WRITING: Words and Their Stereotypes

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The Right Words: All Words Are Not Created Equal

Good morning, blog children! (Or, via the movie O Brother! Where Art Thou…Soggy Bloggum Boys. I think you guys are going to be the Soggy Bloggum Boys from now on).

You might be wondering where I went yesterday. I feel I owe you a simple answer before I proceed, and it IS a simple answer.

It was mah berfday. Therefore: I was busy drinking and opening presents and being twenty seven. Sorry about that. Kind of. (I got a dehydrator. Have I mentioned I got a dehydrator yet?)

Anyway. On to writing stuff.

This is a short but important post, and it’s about word choice. Specifically, it’s about word choice and extreme prejudice.

You see, kiddos. Not all words are created equal.

You’ve seen the lists, just like I have. 200 Other Words to Use in Place of ‘Said’. 50 Words to Substitute for ‘Went’. Four Billion Things To Desperately Grasp For When Your Ass Means ‘Was’, But Is Too Afraid of Looking Unwriterly to Use It.

Unsurprisingly, these lists are another thing in the long line of writing aids and advice I just don’t agree with. Because, again, not all words are created equal. Not all words, in short, that have the same rough approximate meaning as ‘said’ mean ‘said’. (Also, if your vocabulary is good enough, you don’t need a list. And you’ve all seen my posts about building a good vocabulary.)

This is especially true in dialogue. Words bring their own history with them, their own stereotypes, their own flavor. If you ever don’t believe me on that, just think about the power ‘bad words’ have in our society–think about the difference between calling an American of African descent a black person, an African American, or the n word (which is one curse word, ladies and gents, you will never see me use here). All three of these terms technically could refer to the same person. One of them is unspeakable, and why?

Because of its history. Because of the way we look at that word, the emotions it triggers. The person who uses the last term in speech is probably a white supremacist and an asshole, and you’d NEVER substitute that word for one of the other two just because it ‘has the same approximate meaning’ (or I hope you wouldn’t. Jesus.). I leave the other two up to you, but you get my point. Think about that, briefly, next time you’re debating the difference between perambulating, strolling, and just plain walking. What does each of those words bring to the table? What sort of person can you picture using each of those words?

The fact is, my writerly ladies and gents: no matter how liberal and free-thinking you otherwise are, when you’re writing, you are inextricably bound to the stereotypes of words. You have, after all, no other medium in which to influence your reader, no pictures in which to show your story, no chance of bringing the reader by for a cup of coffee over which she can meet up with your character and get to know him a little better. If you use ‘stroll’ instead of ‘walk’, your reader has to make snap judgements based on the fact that this person is strolling rather than walking or plodding or shuffling, because, for the moment, that is the only thing he or she knows.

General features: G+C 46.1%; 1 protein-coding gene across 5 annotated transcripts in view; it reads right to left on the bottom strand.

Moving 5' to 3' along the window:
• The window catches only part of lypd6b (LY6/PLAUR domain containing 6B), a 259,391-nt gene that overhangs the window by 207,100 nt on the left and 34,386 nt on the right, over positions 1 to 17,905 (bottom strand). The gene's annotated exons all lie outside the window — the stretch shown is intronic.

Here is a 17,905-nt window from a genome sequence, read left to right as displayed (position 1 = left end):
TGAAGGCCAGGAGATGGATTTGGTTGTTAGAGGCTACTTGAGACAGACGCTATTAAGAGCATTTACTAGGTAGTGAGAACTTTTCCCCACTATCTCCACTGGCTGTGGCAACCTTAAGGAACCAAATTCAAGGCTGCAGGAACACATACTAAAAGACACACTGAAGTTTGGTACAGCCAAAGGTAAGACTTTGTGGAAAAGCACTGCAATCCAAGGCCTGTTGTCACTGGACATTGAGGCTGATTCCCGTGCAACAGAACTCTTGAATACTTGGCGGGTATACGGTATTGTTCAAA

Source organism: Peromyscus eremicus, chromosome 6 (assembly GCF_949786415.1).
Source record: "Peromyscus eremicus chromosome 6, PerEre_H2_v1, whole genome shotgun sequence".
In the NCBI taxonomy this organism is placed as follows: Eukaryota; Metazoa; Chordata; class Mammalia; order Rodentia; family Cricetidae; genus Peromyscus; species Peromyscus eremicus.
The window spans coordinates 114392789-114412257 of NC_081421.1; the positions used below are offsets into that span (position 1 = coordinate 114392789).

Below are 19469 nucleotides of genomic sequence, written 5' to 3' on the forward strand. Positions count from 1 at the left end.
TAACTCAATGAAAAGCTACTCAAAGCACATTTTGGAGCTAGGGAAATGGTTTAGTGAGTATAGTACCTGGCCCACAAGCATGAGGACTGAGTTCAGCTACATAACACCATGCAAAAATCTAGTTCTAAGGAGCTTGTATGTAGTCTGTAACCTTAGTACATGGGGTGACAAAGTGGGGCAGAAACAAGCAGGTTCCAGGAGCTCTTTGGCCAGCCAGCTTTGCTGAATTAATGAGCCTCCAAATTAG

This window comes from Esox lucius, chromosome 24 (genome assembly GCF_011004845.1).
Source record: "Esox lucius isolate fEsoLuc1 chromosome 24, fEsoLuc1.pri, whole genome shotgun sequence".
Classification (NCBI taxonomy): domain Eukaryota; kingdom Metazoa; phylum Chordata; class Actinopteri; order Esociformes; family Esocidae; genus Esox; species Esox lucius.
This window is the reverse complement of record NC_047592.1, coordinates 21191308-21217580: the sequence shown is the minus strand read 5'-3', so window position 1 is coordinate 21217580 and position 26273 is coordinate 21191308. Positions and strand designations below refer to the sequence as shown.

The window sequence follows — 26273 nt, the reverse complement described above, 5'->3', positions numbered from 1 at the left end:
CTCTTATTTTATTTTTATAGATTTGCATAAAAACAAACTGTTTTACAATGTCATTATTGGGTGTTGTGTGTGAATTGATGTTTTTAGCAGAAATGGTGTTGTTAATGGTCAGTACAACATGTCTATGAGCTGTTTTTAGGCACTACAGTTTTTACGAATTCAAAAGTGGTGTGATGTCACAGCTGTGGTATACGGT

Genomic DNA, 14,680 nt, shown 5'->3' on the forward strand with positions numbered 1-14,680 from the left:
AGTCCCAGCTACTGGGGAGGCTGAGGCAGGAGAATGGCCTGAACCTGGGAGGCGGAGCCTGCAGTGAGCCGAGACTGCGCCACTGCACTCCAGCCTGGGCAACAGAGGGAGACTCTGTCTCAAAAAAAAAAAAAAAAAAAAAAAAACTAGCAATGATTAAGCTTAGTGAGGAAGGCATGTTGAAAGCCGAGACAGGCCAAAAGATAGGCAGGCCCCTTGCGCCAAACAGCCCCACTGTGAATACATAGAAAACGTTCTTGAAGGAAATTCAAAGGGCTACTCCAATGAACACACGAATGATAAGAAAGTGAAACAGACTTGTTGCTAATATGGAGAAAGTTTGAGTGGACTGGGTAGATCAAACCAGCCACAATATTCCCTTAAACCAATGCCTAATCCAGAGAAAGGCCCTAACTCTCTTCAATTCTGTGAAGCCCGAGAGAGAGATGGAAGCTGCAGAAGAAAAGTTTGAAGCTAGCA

So, instead of being a git and bemoaning your inability to take back the word ‘perambulate’, work within the boundaries of your goddamn craft.

Your character should only be strolling along if he or she is actually strolling along. If he or she is walking, just let the poor bastard walk. Don’t try to change it because you’re worried the word is overused, or isn’t fancy enough, or wouldn’t pass the rapier wit test at your best friend’s ironic teatime soirees (your friends don’t have these? Jeez, what kinds of friends do you have?).

To prove my point, I’m going to give you two shorts lists of words. I want you to picture the person using each of these words, and the people the word is used to describe. You’ll notice the picture is very different for each word, and whether that’s a good or a bad thing, well, I don’t particularly care. Because words are what you’ve got, and you need to use them with excercises like this in mind.

1) A group of people, also known as–
*friends
*peeps
*associates
*fellows
*homies
*bros
*gals (or guys)
*companions
*cats
*the crew

2) An attractive woman, who could also be described as–
*lovely
*hot
*sexy
*pulchritudinous
*delightful
*pretty
*handsome
*svelte
*fine

You seeing what I mean yet?

Don’t let your only reason for using a word be because it’s unusual, or because you’ve used another word too much. Each word brings with it a very specific visual image, of both the object described and your POV character. A person who thinks of an attractive woman as ‘hot’ is a very different person from the one who thinks of her as ‘pulchritudinous’, and the woman you picture is very different, too.

So I’m begging you. Don’t change your wording without a good goddamn plan, and certainly not because some list of five million alternatives for ‘went’ tells you to. Change it, always, with the reader in mind, and with an eye for the atmosphere you’re trying to create.

Otherwise, all that time you spent trying not to use the same speech tag twice in a novel will certainly be noticed, because it isn’t natural and it doesn’t flow naturally. And, trust me, the last thing you want is for the devices of your story to be noticed over the actual story. It’s like putting a picture in a frame that doesn’t fit.

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6 thoughts on “WRITING: Words and Their Stereotypes

    1. I think I almost have. My boyfriend is still all hydrated, though. Having difficulty figuring out how to fit him in a 16×16 cylinder, however. 😛

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